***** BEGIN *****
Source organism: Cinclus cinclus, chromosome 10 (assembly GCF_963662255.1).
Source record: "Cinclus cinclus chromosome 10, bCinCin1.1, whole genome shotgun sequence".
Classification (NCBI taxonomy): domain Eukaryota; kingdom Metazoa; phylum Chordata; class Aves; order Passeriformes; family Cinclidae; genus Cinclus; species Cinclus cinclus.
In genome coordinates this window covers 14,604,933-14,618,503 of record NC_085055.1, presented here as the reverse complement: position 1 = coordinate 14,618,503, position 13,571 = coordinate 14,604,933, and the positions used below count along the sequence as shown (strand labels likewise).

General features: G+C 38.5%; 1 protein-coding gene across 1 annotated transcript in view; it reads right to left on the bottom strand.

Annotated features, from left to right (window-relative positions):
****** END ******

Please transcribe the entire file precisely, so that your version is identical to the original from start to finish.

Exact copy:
Source organism: Cinclus cinclus, chromosome 10 (assembly GCF_963662255.1).
Source record: "Cinclus cinclus chromosome 10, bCinCin1.1, whole genome shotgun sequence".
Classification (NCBI taxonomy): domain Eukaryota; kingdom Metazoa; phylum Chordata; class Aves; order Passeriformes; family Cinclidae; genus Cinclus; species Cinclus cinclus.
In genome coordinates this window covers 14,604,933-14,618,503 of record NC_085055.1, presented here as the reverse complement: position 1 = coordinate 14,618,503, position 13,571 = coordinate 14,604,933, and the positions used below count along the sequence as shown (strand labels likewise).

General features: G+C 38.5%; 1 protein-coding gene across 1 annotated transcript in view; it reads right to left on the bottom strand.

Annotated features, from left to right (window-relative positions):